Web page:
In 1612 when John Smith drew his Map of Virginia, he recorded an Indian town at the fork of the Rivanna and James rivers, called Rassawek. Smith learned that Rassawek was the capital of the Monacan people: All Monacan towns sent their tribute to Rassawek and gathered there for major ceremonies.
That spot where the rivers meet, now known as Point of Forks, is one of the most concentrated archaeological districts in Virginia. The history of the Monacan people over 200 generations is written in this soil and landscape. Rassawek is a tangible connection to our ancestors, the vast majority of whom did not survive the arrival of the English and many of whom we believe are buried there.
Despite repeated warnings of the importance of Rassawek by historians, tribal leaders, and concerned citizens, the James River Water Authority and Fluvanna and Louisa counties plan to destroy our pre-Colonial capital and burial grounds to build a water pumping facility.
Their plan is tragic and unnecessary: Alternative locations exist, but the authority has picked Point of Forks for several reasons — including, it says, because it will be cheaper to build the pump station there.
But the alternatives do not erase irreplaceable Indian history to accomplish speculative development goals such as attracting IT companies or call centers.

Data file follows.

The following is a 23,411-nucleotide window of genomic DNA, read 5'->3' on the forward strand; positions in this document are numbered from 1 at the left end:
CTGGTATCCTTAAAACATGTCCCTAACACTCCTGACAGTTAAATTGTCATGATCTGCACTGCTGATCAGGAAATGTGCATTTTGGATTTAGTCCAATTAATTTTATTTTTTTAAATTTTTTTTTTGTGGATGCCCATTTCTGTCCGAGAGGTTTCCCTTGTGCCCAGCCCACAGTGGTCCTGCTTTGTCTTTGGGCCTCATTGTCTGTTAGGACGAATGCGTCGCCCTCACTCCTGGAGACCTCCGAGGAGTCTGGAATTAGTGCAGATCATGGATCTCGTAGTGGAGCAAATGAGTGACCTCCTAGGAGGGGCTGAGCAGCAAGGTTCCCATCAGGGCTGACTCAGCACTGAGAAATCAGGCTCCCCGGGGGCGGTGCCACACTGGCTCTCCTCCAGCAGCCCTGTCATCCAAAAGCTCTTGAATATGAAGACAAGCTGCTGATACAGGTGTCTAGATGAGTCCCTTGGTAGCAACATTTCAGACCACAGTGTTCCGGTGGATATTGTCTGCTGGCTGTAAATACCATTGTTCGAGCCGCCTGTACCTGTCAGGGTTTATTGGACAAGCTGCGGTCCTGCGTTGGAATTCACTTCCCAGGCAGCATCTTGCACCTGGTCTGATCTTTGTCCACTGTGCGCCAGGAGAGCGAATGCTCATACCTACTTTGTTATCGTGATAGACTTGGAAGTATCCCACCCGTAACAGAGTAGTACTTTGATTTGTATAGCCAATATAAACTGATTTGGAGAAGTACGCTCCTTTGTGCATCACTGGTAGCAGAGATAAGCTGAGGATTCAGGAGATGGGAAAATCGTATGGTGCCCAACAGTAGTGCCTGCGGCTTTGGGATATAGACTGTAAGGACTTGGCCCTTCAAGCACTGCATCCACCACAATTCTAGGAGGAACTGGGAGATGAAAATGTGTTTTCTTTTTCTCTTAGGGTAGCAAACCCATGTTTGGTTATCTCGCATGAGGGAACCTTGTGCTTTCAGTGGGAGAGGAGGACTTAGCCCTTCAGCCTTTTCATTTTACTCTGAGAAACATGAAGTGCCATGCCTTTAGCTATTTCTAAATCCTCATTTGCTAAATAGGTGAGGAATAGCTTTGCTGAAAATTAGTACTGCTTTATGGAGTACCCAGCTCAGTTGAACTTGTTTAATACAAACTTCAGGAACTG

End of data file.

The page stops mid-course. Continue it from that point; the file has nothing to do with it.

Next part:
Rassawek was a large town, with a longhouse of 60 feet and at least a dozen roundhouses. Our ancestors lived and died there, performed rituals and practiced community, and the artifacts they left behind reveal important stories to Native and non-Native people alike. A carbon-dated feature at Rassawek indicates occupation as early as 5,340 years ago; that’s about 200 generations before John Smith.
We are deeply troubled that JRWA expects to disturb our ancestors’ resting places: It already has received permits that give its permission to store these bones when they are found and is in the process of applying for permits to excavate burials. But our experience is that when Indian burials are dug up by contractors, they are returned to us — if at all — in cardboard banker’s boxes.
Our ancestors deserve to rest in peace, and our living community does not deserve to again endure the emotional trauma of holding funerals and reburial ceremonies.
At a time when the National Park Service is working with advice from eastern Virginia tribes to interpret the capital of the Powhatan Confederacy, Werowocomoco, for visitors from across the U.S., we can’t help but wonder why another federal agency — the U.S. Army Corps of Engineers — would issue a permit to JRWA that would have the ultimate effect of destroying the Monacan capital.
Surely if taxpayers become aware of JRWA’s plans, they will join us in encouraging the authority to do the only reasonable — and right — thing: Save Rassawek. Move the pump station.
Pamela Thompson is acting chief of the Monacan Indian Nation. The Monacan Indian Nation is a federally recognized American Indian tribe based in Amherst County. It is the largest tribal community in the commonwealth, with more than 2,400 members.